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But oddly, neither Abe nor any of his ministers or spokespeople has ever been heard to echo the key words of the Kono Declaration.

Instead, when challenged on the question of state responsibility for the ‘comfort women’ issue, they repeatedly respond with a formula developed during the first Abe administration of 2006–2007: ‘in the documents discovered by the Japanese government, none confirmed the forcible taking away of comfort women’. It treats official Japanese government and military documents (the most incriminating of which were deliberately burnt in the closing days of the war) as the only reliable source of information on the topic.

Pressed on the comfort women issue, he replied ‘in the documents discovered by the Japanese government, none confirmed the forcible taking away of comfort women’.

He added that the notion that comfort women had been forcibly recruited was a misconception based on fabricated testimony by a former Japanese labour recruiter named Yoshida Seiji, and that this misinformation had been disseminated by the liberal newspaper , which later retracted the claims. The Yoshida testimony (which was reported in the early 1990s by almost all the Japanese mainstream media, not just ) has been known to be unreliable for more than a decade.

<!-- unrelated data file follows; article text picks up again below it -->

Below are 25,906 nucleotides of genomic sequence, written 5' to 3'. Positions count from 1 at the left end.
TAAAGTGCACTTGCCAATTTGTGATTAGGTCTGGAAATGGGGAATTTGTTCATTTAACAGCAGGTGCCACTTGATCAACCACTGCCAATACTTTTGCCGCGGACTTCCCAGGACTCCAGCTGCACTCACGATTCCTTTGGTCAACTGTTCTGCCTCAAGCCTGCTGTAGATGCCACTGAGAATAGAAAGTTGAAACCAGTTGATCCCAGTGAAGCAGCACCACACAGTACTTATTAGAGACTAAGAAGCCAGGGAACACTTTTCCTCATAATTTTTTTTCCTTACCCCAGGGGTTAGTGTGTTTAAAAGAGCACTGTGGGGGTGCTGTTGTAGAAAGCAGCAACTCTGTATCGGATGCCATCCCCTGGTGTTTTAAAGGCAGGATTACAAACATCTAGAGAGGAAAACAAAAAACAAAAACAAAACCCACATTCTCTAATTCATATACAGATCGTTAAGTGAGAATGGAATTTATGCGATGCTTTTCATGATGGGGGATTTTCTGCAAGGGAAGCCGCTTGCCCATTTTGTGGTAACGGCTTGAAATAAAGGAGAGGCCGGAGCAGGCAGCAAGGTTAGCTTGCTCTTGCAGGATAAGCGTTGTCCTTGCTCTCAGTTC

By implication, this formula says to the survivors that their testimony is at best unreliable evidence and at worst lies.

So the key question about the 28 December deal was this: when Foreign Minister Kishida referred to ‘an involvement of the Japanese military authorities at that time’, was he speaking about the involvement of the military in recruiting, transporting and holding women against their will?If not, it starts to look uncomfortably like a move that was motivated less by a desire to bring justice and redress to the victims than to buy their silence.Foreign Ministry official Sugiyama’s response to the CEDAW committee on 16 February made the answer to these questions disturbingly plain.The Japanese government also promised to ‘face squarely the historical facts as described above instead of evading them, and take them to heart as lessons of history’.If the Abe administration has indeed ‘inherited’ the Kono Declaration, one would assume that Abe’s December ‘sincere apologies and remorse’ were apologising for the historical fact that many ‘comfort women’ were recruited and held against their will, and a reaffirmation of Japan’s determination to take the lessons of history to heart.Now we need an answer to the follow-up question: which history are they not denying?

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